For Kevin Allton, a USI instructor in English, Warhol was also a legend. He said, "Andy Warhol was the center of the Zeitgeist for the 20th century and everything since. He is a post-modern diety."
Allton said he had only seen the Silver Clouds installation before in film. The Silver Clouds installation were silver balloons blown up with helium, and those balloons filled one of the smaller rooms in the gallery. "I thought that in real life it was really kind of magical," Allton said. "I smacked them around."
Elements of the Zeitgeist were also playfully recreated on USI's opening night. In her opening remarks for attendees, Waters pointed out those features to attendees, noting the touches of the Warhol Factory, or the studio where he worked, that were present around them. She pointed to the refreshment table withserved with "electric" and tables adorned with colorful gumball "pills". The music in the background was from such bands as .
The big hit of the evening, Wikinews observed from the long line, was the Polaroid-room where attendees could wear a Warhol-like wig or don crazy glasses and have their own Polaroid taken. The Polaroids were ready in an instant and immediately displayed at the entry of the exhibit. Exhibit goers then became part of the very exhibit they had wanted to attend. In fact, many people Wikinews observed took out theiras they left for the evening and used their own phone cameras to make one further record of the moment — a photo of a photo. Perhaps they had learned an important lesson from the Warhol exhibit that cultural events like these were ripe for use and reuse. We might even call these exit instant snap shots, the self selfie.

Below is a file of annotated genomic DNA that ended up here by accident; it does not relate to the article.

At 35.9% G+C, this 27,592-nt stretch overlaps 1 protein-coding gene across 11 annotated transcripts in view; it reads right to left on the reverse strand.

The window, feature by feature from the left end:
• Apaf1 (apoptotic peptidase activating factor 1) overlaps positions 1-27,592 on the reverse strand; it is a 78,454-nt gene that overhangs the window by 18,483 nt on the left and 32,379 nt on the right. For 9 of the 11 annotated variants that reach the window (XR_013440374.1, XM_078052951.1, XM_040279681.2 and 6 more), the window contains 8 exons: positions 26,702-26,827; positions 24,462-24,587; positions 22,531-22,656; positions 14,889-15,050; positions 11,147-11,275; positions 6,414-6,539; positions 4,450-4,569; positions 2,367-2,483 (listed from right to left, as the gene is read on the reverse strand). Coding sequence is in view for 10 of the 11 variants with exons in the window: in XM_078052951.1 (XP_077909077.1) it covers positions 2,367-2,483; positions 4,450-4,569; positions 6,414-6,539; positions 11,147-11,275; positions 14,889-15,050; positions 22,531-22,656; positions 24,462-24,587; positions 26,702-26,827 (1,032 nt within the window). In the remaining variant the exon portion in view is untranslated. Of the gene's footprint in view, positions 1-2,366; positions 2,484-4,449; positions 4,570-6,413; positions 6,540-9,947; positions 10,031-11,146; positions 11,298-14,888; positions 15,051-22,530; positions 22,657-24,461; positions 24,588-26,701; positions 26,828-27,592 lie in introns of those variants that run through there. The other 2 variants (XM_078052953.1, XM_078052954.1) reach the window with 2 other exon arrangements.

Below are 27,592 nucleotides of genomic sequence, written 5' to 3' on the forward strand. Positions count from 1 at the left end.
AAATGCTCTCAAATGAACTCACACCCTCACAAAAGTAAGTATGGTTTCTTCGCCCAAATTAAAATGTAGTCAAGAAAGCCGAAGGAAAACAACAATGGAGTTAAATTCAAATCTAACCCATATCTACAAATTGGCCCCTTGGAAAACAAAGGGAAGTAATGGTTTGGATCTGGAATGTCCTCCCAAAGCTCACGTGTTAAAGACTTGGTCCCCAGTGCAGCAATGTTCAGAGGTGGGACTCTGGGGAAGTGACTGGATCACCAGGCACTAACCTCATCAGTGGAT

At the Andy Warhol exhibit, hosts document all the names of attendees who have a sitting at the Polaroid booth.
Two women pose to get their picture taken with a Polaroid camera. Their instant pics will be hung on the wall.
A man poses to get his picture taken by a Polaroid camera, with a white wig and a pair of sunglasses.
Finished product of the Polaroid camera film of many people wanting to dress up and celebrate Andy Warhol.
- Tom Mullaney. "Steichen and Warhol together at Block Museum" — , January 15, 2014
- Harry McCracken. "Polaroid to Finally Get the Museum It’s Always Deserved" — , January 10, 2014
- Press Release: Wendy Bredhold. "USI's Warhol collection goes on display January 23" — , January 7, 2014
- Thomas Dimopoulos. "Andy Warhol Legacy Comes To Saratoga" — , December 27, 2013
- The Andy Warhol Photographic Legacy Program. "The Andy Warhol Foundation for the Visual Arts 20-Year Report 1987–2007" — , 2007